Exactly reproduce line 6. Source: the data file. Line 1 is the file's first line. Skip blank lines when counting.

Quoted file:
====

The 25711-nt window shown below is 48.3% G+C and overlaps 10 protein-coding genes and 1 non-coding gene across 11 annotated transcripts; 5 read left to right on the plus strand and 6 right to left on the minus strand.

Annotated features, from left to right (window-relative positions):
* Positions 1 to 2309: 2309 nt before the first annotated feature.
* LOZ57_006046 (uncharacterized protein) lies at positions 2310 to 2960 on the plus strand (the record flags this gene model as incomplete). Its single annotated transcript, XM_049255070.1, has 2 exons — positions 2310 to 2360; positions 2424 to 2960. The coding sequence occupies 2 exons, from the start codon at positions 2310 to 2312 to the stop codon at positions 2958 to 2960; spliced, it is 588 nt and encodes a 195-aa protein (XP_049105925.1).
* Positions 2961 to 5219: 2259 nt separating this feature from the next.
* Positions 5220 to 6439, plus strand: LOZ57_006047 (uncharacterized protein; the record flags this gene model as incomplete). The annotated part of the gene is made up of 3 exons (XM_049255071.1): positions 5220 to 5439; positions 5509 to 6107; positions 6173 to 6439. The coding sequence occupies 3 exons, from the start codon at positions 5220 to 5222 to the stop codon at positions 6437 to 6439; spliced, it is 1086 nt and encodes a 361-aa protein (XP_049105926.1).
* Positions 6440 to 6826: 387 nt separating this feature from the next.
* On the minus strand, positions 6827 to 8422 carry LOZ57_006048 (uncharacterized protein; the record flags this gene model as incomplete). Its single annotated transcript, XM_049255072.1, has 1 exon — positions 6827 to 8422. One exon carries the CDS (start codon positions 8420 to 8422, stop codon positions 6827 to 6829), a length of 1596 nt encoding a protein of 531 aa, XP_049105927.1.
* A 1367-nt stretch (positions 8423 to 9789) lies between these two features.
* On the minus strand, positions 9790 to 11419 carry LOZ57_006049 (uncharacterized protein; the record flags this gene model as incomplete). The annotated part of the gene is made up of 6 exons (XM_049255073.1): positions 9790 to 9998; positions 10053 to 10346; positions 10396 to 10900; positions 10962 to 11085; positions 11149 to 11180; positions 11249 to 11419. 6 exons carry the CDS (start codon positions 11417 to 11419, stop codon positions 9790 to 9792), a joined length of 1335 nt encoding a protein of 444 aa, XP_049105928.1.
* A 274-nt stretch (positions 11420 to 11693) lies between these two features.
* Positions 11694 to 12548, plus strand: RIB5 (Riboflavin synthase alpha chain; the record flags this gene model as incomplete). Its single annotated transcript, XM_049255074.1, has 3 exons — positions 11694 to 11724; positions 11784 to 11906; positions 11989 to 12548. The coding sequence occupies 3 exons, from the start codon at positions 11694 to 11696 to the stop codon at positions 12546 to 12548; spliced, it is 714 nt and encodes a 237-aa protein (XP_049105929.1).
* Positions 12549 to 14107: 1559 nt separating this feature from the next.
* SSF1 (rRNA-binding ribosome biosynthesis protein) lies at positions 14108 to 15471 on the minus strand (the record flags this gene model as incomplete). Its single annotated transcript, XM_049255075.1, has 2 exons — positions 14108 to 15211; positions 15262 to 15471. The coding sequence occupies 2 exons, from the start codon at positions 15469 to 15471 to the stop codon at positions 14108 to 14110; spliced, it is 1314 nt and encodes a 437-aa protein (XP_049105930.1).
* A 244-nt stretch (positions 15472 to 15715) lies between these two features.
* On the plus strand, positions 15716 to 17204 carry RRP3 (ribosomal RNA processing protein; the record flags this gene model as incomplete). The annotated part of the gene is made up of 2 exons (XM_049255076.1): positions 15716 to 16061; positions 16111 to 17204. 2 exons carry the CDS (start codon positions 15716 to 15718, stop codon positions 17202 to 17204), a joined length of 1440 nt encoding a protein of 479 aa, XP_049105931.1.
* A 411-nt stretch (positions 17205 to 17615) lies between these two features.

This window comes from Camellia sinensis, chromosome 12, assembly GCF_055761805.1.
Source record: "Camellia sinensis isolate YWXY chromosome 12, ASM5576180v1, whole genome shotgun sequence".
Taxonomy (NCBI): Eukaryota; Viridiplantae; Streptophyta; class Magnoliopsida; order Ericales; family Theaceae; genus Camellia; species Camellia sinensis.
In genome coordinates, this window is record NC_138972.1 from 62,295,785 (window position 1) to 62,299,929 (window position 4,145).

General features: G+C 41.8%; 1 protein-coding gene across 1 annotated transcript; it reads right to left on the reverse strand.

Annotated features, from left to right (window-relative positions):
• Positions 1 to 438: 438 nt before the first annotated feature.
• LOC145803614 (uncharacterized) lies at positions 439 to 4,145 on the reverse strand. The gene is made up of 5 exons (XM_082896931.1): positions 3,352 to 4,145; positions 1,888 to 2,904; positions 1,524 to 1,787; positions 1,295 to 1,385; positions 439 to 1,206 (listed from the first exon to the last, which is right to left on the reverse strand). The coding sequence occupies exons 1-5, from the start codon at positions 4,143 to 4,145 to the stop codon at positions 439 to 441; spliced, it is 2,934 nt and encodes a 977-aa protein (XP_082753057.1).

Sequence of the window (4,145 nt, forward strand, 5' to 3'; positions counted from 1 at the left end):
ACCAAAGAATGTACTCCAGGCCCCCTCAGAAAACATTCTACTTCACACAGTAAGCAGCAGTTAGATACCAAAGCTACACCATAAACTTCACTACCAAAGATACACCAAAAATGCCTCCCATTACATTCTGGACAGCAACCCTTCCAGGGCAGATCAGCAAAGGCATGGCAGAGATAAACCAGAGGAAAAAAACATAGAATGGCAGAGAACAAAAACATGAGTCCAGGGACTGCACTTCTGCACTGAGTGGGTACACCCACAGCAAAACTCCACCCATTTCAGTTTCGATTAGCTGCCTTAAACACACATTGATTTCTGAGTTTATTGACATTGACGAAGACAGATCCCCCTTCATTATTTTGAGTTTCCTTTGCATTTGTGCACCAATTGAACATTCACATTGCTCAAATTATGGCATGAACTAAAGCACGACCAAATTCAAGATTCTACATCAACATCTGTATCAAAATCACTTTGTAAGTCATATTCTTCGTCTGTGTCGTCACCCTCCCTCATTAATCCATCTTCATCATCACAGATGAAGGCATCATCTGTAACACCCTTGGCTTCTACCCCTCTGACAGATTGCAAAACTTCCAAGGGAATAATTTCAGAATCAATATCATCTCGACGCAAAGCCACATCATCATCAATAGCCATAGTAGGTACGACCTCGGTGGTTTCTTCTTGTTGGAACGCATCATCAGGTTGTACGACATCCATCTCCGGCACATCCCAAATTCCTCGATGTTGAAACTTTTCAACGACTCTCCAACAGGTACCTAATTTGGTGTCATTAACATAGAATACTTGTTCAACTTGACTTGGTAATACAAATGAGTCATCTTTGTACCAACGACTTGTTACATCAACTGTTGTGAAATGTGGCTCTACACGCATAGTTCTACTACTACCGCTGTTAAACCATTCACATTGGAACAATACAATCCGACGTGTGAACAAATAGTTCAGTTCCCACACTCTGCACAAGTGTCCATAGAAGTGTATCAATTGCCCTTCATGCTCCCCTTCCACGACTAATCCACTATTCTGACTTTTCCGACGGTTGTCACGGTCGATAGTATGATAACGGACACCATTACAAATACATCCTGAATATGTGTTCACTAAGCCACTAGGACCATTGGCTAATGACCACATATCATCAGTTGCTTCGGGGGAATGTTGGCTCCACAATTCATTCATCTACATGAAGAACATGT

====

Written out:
* Positions 5220 to 6439, plus strand: LOZ57_006047 (uncharacterized protein; the record flags this gene model as incomplete). The annotated part of the gene is made up of 3 exons (XM_049255071.1): positions 5220 to 5439; positions 5509 to 6107; positions 6173 to 6439. The coding sequence occupies 3 exons, from the start codon at positions 5220 to 5222 to the stop codon at positions 6437 to 6439; spliced, it is 1086 nt and encodes a 361-aa protein (XP_049105926.1).